More Reading On Pre-Workout


Boulenger JP, Patel J, Post RM, Parma AM, Marangos PJ. Chronic caffeine consumption increases the number of brain adenosine receptors. Life Sci. 1983 Mar 7;32(10):1135-42. doi: 10.1016/0024-3205(83)90119-4. PMID: 6298543.

Spriet, L. L. (1995). Caffeine and Performance, International Journal of Sport Nutrition, 5(s1), S84-S99. Retrieved Jul 6, 2023, from https://doi.org/10.1123/ijsn.5.s1.s84

Eric T. Trexler, Abbie E. Smith-Ryan, Jeffrey R. Stout, Jay R. Hoffman, Colin D. Wilborn, Craig Sale, Richard B. Kreider, Ralf Jäger, Conrad P. Earnest, Laurent Bannock, Bill Campbell, Douglas Kalman, Tim N. Ziegenfuss & Jose Antonio (2015) International society of sports nutrition position stand: Beta-Alanine, Journal of the International Society of Sports Nutrition, 12:1, DOI: 10.1186/s12970-015-0090-y

Reilly, T., & Edwards, B. (2007). Altered sleep–wake cycles and physical performance in athletes. Physiology & Behavior, 90(2–3), 274-284. ISSN 0031-9384. https://doi.org/10.1016/j.physbeh.2006.09.017.

Cornelis MC, El-Sohemy A, Campos HGenetic polymorphism of CYP1A2 increases the risk of myocardial infarctionJournal of Medical Genetics 2004;41:758-762.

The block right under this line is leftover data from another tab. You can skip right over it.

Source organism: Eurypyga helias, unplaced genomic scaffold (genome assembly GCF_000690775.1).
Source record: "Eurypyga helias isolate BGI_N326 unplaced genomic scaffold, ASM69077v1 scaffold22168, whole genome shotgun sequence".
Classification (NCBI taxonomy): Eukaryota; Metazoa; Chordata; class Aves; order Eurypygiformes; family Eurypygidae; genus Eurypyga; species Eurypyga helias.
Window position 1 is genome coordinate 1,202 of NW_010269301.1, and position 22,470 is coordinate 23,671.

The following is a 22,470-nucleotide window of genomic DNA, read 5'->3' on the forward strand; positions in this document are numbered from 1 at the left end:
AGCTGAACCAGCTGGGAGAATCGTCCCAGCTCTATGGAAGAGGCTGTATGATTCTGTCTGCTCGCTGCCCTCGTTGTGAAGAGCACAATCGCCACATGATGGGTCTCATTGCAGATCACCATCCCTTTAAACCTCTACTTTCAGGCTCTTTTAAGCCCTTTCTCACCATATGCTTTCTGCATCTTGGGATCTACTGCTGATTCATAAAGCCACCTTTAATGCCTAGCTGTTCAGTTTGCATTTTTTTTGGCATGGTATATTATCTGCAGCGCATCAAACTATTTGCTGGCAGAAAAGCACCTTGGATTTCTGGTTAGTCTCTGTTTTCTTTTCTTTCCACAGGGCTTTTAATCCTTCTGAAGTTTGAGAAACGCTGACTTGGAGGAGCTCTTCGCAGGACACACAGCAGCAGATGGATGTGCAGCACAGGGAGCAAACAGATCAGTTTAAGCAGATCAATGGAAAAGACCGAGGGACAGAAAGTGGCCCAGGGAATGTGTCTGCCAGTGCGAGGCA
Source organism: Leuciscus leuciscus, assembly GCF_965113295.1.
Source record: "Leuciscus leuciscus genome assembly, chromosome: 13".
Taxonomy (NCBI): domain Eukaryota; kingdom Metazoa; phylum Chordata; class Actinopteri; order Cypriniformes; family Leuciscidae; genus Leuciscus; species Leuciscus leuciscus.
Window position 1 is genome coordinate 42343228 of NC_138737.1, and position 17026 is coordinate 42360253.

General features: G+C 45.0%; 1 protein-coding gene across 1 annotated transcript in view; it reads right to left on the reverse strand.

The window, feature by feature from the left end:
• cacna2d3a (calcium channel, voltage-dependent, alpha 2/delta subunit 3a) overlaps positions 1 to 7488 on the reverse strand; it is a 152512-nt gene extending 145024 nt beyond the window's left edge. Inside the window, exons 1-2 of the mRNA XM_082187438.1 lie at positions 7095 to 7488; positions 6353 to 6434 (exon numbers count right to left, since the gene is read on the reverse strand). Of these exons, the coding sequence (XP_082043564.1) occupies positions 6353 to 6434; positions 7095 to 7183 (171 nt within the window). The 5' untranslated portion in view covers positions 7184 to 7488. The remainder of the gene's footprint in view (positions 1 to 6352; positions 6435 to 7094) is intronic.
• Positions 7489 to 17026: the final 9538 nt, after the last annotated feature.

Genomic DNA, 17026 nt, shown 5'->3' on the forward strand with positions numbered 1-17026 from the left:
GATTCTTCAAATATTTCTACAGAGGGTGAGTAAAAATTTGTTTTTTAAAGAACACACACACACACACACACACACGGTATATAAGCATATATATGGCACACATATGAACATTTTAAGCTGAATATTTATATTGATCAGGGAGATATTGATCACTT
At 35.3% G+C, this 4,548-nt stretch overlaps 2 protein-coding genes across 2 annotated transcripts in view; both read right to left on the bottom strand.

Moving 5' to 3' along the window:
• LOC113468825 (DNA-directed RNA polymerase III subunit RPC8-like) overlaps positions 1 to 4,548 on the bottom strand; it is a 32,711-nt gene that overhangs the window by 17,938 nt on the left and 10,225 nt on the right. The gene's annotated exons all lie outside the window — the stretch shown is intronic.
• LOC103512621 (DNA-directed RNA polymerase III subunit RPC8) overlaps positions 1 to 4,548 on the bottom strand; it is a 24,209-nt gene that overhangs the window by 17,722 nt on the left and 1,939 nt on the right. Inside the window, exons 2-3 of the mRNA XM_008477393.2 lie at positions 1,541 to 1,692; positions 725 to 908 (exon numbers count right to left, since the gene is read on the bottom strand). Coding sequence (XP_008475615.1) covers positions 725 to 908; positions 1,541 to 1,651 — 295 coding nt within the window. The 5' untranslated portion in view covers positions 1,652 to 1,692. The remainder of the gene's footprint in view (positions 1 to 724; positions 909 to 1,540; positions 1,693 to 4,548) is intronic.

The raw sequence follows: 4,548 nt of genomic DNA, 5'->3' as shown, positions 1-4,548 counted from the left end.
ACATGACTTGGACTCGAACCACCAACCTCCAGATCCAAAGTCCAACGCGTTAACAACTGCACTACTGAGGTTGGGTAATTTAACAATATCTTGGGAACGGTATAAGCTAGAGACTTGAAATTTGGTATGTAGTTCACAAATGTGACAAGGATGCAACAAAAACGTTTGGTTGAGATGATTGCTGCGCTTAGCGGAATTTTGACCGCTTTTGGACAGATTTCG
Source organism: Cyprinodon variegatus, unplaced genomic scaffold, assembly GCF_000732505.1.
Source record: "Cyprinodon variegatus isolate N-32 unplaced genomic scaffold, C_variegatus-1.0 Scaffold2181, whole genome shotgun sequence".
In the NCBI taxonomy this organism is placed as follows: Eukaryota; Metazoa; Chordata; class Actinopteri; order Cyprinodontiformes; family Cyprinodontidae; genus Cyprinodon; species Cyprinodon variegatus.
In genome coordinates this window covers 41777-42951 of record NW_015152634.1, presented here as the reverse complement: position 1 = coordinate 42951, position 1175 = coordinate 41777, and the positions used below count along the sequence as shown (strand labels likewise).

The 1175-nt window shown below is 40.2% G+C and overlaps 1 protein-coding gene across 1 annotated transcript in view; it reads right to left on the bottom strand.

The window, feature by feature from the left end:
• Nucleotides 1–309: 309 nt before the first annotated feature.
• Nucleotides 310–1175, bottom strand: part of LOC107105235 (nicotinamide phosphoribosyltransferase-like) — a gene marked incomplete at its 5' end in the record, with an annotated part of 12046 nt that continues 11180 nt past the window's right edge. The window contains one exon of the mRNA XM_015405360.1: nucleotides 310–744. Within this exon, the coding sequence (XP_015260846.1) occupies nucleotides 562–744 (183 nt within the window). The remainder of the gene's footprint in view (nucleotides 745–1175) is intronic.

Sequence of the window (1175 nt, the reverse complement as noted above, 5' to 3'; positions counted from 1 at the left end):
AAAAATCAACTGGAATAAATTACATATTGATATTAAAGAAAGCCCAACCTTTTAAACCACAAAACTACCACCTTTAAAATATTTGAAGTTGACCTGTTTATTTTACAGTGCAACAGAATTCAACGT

Ang Zhou , Elina Hyppönen, Long-term coffee consumption, caffeine metabolism genetics, and risk of cardiovascular disease: a prospective analysis of up to 347,077 individuals and 8368 cases, The American Journal of Clinical Nutrition, Volume 109, Issue 3, March 2019, Pages 509–516, https://doi.org/10.1093/ajcn/nqy297

Keisler, B.D., Armsey, T.D. Caffeine as an ergogenic aid. Curr Sports Med Rep 5, 215–219 (2006). https://doi.org/10.1007/s11932-006-0050-z

About The Author

Lauren Graham

Lauren Graham is a Precision Nutrition Level 1 certified nutrition coach. She focuses on helping busy professionals balance healthy eating and purposeful movement.  Lauren has a background in competitive swimming and is currently competing as a CrossFit athlete.  She has a passion for training, teaching, and writing.